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back to article Boeing guards its right to tail employees

As Americans fret over the Bush Administration's efforts to eavesdrop on their telephone and internet communications, many of us forget how common it is for employers to spy on their workers. The Seattle Post-Intelligencer is here to remind us of that sad fact, with a story reporting on a program within Boeing that tracks …

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Whose computer is it anyway?

Boeing, or any other company, has every right to install whatever they bloody wish on company property. IT'S THEIR COMPUTER!!! If you want to surf without being spied upon, then use your own bloody computer!!!

And for anyone who thinks they aren't being watched while at work or while using a company laptop, keep dreaming.

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It's naive to associate government wiretapping with corporate security enforcement.

Good grief, don't be so naive as to associate illegal wiretapping with corporate computing security and policy enforcement. Did you forget that every single time an employee logs into a company computer, they are reminded that they are using company equipment and their activities can be monitored without their knowledge?

I'm glad you're bringing visibility to the fact that employees are monitored, though. Maybe if they were more aware of that fact, they'd stop downloading peer-to-peer software, games, music, and DVD-ripping software from the internet onto their company computers. The type of users who are being monitored are the among greatest threats to corporate information security.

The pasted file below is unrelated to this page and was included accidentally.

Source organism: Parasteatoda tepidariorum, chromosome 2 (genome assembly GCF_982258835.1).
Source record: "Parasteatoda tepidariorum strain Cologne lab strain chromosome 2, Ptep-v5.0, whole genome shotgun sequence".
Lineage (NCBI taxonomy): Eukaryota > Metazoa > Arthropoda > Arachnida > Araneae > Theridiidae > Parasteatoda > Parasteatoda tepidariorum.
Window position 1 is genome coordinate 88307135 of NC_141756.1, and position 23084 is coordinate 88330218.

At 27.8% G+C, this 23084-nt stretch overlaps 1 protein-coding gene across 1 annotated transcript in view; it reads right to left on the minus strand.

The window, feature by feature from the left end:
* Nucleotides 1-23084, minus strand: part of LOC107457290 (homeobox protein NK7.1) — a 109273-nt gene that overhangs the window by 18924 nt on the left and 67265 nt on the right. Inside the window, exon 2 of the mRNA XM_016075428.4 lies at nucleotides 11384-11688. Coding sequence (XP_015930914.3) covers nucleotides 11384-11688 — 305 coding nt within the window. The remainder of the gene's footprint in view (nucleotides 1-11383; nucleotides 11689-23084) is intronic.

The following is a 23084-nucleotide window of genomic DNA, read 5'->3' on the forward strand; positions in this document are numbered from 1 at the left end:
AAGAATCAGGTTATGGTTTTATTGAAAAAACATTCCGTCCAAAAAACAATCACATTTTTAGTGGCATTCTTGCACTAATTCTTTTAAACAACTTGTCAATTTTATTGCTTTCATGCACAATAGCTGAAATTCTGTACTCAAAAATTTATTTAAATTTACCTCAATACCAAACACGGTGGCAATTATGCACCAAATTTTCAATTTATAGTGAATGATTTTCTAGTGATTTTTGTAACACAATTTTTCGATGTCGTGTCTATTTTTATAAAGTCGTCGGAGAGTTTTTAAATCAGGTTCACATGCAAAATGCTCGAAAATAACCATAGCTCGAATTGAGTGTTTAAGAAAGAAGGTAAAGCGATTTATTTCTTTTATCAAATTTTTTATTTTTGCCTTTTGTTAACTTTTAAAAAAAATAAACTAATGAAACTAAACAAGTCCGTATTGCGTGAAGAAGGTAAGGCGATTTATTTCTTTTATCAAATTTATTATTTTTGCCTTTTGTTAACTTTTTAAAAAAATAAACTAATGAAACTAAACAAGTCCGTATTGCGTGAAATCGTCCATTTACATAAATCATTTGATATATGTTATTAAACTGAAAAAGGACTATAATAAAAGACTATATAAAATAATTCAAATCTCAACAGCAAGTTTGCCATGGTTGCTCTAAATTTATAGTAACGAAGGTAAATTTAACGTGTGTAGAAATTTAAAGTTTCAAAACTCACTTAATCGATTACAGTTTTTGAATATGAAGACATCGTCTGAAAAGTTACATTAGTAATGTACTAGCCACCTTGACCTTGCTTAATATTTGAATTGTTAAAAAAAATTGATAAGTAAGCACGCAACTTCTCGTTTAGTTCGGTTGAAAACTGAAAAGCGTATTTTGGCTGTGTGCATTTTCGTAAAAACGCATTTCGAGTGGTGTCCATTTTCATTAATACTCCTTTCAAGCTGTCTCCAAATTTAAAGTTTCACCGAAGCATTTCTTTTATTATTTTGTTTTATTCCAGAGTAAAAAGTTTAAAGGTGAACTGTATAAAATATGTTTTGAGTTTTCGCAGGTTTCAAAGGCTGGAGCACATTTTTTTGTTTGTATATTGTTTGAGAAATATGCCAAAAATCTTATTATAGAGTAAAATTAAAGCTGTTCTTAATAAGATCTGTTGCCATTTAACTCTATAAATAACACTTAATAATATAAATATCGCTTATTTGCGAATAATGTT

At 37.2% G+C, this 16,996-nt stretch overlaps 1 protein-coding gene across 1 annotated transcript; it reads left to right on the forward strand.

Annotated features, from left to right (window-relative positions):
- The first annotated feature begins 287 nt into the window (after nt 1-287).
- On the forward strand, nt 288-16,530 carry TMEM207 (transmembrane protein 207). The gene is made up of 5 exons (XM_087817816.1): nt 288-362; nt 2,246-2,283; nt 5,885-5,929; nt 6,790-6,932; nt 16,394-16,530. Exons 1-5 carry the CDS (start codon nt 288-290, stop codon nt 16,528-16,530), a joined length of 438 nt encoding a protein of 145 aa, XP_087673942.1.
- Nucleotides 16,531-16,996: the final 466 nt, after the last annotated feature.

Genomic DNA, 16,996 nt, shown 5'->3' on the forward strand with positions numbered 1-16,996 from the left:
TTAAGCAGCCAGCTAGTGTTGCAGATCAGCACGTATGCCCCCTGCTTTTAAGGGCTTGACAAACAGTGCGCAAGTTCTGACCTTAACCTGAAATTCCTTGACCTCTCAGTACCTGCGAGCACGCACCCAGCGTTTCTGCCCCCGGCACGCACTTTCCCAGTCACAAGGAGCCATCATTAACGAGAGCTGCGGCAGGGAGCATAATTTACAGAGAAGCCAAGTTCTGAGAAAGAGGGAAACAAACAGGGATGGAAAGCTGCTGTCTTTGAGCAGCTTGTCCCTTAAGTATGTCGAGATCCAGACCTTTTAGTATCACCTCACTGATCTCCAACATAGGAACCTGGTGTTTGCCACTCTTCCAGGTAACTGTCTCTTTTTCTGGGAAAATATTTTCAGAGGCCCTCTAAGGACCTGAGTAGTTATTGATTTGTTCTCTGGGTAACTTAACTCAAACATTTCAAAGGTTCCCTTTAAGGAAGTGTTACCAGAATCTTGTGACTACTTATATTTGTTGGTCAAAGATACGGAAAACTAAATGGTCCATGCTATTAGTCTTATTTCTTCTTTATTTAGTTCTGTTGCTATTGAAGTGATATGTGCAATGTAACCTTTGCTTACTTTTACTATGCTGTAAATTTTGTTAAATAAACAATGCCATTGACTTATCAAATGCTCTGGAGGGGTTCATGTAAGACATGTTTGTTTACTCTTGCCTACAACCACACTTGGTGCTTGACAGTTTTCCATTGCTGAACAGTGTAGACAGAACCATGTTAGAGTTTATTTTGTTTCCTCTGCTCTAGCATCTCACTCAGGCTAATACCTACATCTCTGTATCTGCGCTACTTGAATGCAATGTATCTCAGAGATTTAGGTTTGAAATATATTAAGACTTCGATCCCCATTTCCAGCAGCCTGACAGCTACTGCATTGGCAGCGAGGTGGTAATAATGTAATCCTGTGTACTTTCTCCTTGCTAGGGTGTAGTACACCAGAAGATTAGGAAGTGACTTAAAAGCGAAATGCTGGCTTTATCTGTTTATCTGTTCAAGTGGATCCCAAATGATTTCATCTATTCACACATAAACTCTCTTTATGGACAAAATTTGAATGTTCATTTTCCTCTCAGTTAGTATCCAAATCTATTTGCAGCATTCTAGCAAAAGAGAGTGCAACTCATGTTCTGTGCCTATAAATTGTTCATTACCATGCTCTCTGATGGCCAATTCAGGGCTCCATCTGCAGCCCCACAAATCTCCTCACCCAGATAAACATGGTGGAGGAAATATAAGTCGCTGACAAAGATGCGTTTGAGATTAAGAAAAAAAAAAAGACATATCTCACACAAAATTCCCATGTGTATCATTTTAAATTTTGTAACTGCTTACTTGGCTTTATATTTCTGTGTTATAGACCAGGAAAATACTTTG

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Unhappy

Tail to an ass

Company equipment fine but tailing an employee off grounds smacks of invasion.

You can bet they did not do it to the folks in the boardroom or with the three letter titles even though they both have more opportunity to do damage to the company then this guy.

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Flame

Corporate Rights

Every company has the right to monitor what it's employees when they are in the office on conducting company business, but no company, and I mean none, should have any right to monitor the actions or inactions of it's staff out of the office and out of company time.

Oh, incidentally, this applies to governments! If your movements were being tracked covertly by the Govt. would you be so complacent Anon Coward?

Bugger the Paris angle, bugger the iFanboi angle and frankly, bugger Boeing!!!

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Dear exclamation mark abuser

"And for anyone who thinks they aren't being watched while at work or while using a company laptop, keep dreaming."

Keep taking the medication, lad. There are countries where spying (keylogging, recording websites visited) on your employees without their knowledge is illegal.

Anyway, it's Friday evening. Where 's the large-amounts-of-beer angle?